After 4 or 5 years, we started to realize that the Nordics, with about 25 million people, is the oldest and, to some extent, still a very sophisticated ecosystem. But it's only 5% of the population in Europe. So if you have one Spotify or one Daniel Ek in Sweden with 10 million people, you're going to have 8 of those people in Germany, with its 80 million people. 

We needed to find a way to expand across Europe, and we knew that eventually, we had to be in Berlin, Paris, and especially London. We could have sent someone to London early on, but if we had done that, we would have been seen as another cousin from the countryside. “We have one person here, we're also in London. You should take us seriously, please.” I just don't think that would have worked.

Instead, we started by going to the US. We did that for 3 or 4 years, built the bridge, built the brand, built the intelligence layer. Then we went to Berlin, and only thereafter did we start to invest elsewhere. But we didn't open the London hub until we were truly an international firm. We were sort of executing a pincer movement, as you would call it in military terms. We would “attack” London from the sides, rather than sending this junior person to set it up. And we always sent very senior people when we opened hubs.

What were the main lessons you learned in the US?

In Europe, we are more conservative. In our industry, people talk about something called risk-adjusted returns. Even in the risk-adjusted or so-called safe 3, 4, 5x times investments, there's is always a lot of risk, even in these investments. So, one of the things that we have brought with us from the US is that venture is all about outliers.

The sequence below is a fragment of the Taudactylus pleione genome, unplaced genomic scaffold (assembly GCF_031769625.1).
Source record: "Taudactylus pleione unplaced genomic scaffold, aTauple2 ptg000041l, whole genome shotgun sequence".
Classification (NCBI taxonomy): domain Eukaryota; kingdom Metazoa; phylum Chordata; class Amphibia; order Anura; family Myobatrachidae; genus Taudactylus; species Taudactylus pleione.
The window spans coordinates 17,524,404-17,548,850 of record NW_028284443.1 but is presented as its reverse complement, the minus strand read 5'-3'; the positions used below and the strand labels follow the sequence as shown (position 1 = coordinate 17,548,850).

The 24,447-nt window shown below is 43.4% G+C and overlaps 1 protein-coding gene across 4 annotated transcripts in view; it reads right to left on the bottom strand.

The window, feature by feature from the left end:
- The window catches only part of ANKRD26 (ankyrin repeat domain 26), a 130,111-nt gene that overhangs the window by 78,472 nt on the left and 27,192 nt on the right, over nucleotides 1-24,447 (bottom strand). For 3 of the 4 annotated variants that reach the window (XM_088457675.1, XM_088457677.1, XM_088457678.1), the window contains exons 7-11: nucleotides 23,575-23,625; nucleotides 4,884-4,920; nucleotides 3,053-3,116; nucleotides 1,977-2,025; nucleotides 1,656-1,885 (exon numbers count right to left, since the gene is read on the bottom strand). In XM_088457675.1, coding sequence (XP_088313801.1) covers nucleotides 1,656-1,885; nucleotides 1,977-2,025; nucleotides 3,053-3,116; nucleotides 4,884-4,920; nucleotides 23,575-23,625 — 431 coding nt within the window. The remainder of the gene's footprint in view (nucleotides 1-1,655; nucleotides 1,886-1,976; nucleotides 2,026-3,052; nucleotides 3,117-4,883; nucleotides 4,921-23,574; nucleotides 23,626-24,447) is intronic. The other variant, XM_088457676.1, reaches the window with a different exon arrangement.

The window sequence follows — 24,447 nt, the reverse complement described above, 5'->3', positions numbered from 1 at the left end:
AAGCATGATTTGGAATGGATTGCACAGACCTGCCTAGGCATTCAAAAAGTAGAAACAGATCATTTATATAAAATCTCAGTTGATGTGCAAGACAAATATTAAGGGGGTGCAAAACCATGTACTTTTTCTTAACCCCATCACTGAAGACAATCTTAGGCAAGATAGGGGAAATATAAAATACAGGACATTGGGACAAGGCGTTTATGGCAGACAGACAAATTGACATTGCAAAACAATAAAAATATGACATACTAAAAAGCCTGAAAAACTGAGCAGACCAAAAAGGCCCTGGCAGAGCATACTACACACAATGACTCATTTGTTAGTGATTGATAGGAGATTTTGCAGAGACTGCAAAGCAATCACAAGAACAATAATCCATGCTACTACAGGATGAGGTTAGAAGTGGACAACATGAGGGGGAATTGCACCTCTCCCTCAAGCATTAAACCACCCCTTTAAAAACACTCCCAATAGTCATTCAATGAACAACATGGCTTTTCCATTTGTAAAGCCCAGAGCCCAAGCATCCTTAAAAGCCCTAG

Every year in Europe, venture capital is really only about 3, 4, or 5 companies. You just have to be in them because they potentially offer returns of 50, 100, or 200x. If you look at their market share on absolute returns, they take a very big portion of it. You should be in them, and therefore, you need to put this risk-adjusted stuff to the side and build a portfolio of what the Americans would call swing for the fences type of opportunities. We call them the bigger big’s.

Speed is another one. I recently talked to some investors who can make a decision within 5 days. You actually don't want to make investments that fast, right? Because you want to get to know people. But sometimes you have to, and I think that speed is something we have in turn. And then the third is competition. For us, despite the downturn, competition is brutal. We have to be able to be ready to pull the trigger in 5, 6, 7 days if we have to. 

Let’s move to your impressive portfolio. What's the secret sauce behind Creandum's capability to access the actual top 1% of deals?

Historically, 1 out of 6 investments that we have made has become a unicorn. That's obviously very hard to replicate over the long term, but let's assume we are even close.

What we all need to do as investors is to ensure that we get to see what I call the top 1% of deals. So, it needs to be amazing founders. How the hell do you get there? The brand of your firm, its individuals, and portfolio. It's about the way that you work with the companies because if you do a good job, the entrepreneurs obviously are going to tell the other people that you are the one to work with. 

If you do this well, you get into what I call the virtue circle, and the way to get in there is to have one or two really successful companies. For us, that was Spotify. For Index, it was Skype. They were relatively small, and they did such an amazing job. For Accel, it was Facebook. You need that one thing. Make sure the world knows that you're in it. That's how you get into that virtue circle.

How do you define winners, and how do you pick them out of the mass of opportunities out there?